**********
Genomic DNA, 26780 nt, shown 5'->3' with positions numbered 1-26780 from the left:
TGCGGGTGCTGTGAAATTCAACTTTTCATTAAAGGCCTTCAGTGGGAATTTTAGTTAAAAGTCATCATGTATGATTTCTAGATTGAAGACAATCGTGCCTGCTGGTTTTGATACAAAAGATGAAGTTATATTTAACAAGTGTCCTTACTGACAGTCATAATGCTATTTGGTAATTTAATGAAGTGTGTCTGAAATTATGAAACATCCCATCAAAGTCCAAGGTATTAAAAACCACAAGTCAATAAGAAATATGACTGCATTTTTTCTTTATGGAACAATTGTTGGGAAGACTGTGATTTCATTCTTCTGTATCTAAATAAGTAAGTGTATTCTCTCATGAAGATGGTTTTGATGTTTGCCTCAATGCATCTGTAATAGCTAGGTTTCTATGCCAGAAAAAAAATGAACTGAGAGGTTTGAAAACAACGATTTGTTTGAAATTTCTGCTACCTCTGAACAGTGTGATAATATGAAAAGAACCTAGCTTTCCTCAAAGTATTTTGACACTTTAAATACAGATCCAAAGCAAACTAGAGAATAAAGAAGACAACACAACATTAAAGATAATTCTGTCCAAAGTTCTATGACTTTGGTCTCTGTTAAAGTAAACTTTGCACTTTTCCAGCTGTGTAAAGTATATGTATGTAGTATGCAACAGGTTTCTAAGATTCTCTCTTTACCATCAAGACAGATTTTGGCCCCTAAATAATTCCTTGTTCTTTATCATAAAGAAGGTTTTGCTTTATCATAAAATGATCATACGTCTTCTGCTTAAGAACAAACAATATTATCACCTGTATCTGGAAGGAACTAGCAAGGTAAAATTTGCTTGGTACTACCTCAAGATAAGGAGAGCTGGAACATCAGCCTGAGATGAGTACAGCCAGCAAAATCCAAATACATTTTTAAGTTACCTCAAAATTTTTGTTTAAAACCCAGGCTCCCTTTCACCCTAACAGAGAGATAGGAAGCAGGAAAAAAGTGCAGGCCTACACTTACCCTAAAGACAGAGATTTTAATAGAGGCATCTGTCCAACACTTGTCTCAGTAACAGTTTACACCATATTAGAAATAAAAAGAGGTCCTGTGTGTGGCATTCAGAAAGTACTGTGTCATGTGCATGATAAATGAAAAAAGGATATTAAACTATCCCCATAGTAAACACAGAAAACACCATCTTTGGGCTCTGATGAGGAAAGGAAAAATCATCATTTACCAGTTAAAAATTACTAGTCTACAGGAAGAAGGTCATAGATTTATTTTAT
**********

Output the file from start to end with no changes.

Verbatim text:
Genomic DNA, 26780 nt, shown 5'->3' with positions numbered 1-26780 from the left:
TGCGGGTGCTGTGAAATTCAACTTTTCATTAAAGGCCTTCAGTGGGAATTTTAGTTAAAAGTCATCATGTATGATTTCTAGATTGAAGACAATCGTGCCTGCTGGTTTTGATACAAAAGATGAAGTTATATTTAACAAGTGTCCTTACTGACAGTCATAATGCTATTTGGTAATTTAATGAAGTGTGTCTGAAATTATGAAACATCCCATCAAAGTCCAAGGTATTAAAAACCACAAGTCAATAAGAAATATGACTGCATTTTTTCTTTATGGAACAATTGTTGGGAAGACTGTGATTTCATTCTTCTGTATCTAAATAAGTAAGTGTATTCTCTCATGAAGATGGTTTTGATGTTTGCCTCAATGCATCTGTAATAGCTAGGTTTCTATGCCAGAAAAAAAATGAACTGAGAGGTTTGAAAACAACGATTTGTTTGAAATTTCTGCTACCTCTGAACAGTGTGATAATATGAAAAGAACCTAGCTTTCCTCAAAGTATTTTGACACTTTAAATACAGATCCAAAGCAAACTAGAGAATAAAGAAGACAACACAACATTAAAGATAATTCTGTCCAAAGTTCTATGACTTTGGTCTCTGTTAAAGTAAACTTTGCACTTTTCCAGCTGTGTAAAGTATATGTATGTAGTATGCAACAGGTTTCTAAGATTCTCTCTTTACCATCAAGACAGATTTTGGCCCCTAAATAATTCCTTGTTCTTTATCATAAAGAAGGTTTTGCTTTATCATAAAATGATCATACGTCTTCTGCTTAAGAACAAACAATATTATCACCTGTATCTGGAAGGAACTAGCAAGGTAAAATTTGCTTGGTACTACCTCAAGATAAGGAGAGCTGGAACATCAGCCTGAGATGAGTACAGCCAGCAAAATCCAAATACATTTTTAAGTTACCTCAAAATTTTTGTTTAAAACCCAGGCTCCCTTTCACCCTAACAGAGAGATAGGAAGCAGGAAAAAAGTGCAGGCCTACACTTACCCTAAAGACAGAGATTTTAATAGAGGCATCTGTCCAACACTTGTCTCAGTAACAGTTTACACCATATTAGAAATAAAAAGAGGTCCTGTGTGTGGCATTCAGAAAGTACTGTGTCATGTGCATGATAAATGAAAAAAGGATATTAAACTATCCCCATAGTAAACACAGAAAACACCATCTTTGGGCTCTGATGAGGAAAGGAAAAATCATCATTTACCAGTTAAAAATTACTAGTCTACAGGAAGAAGGTCATAGATTTATTTTAT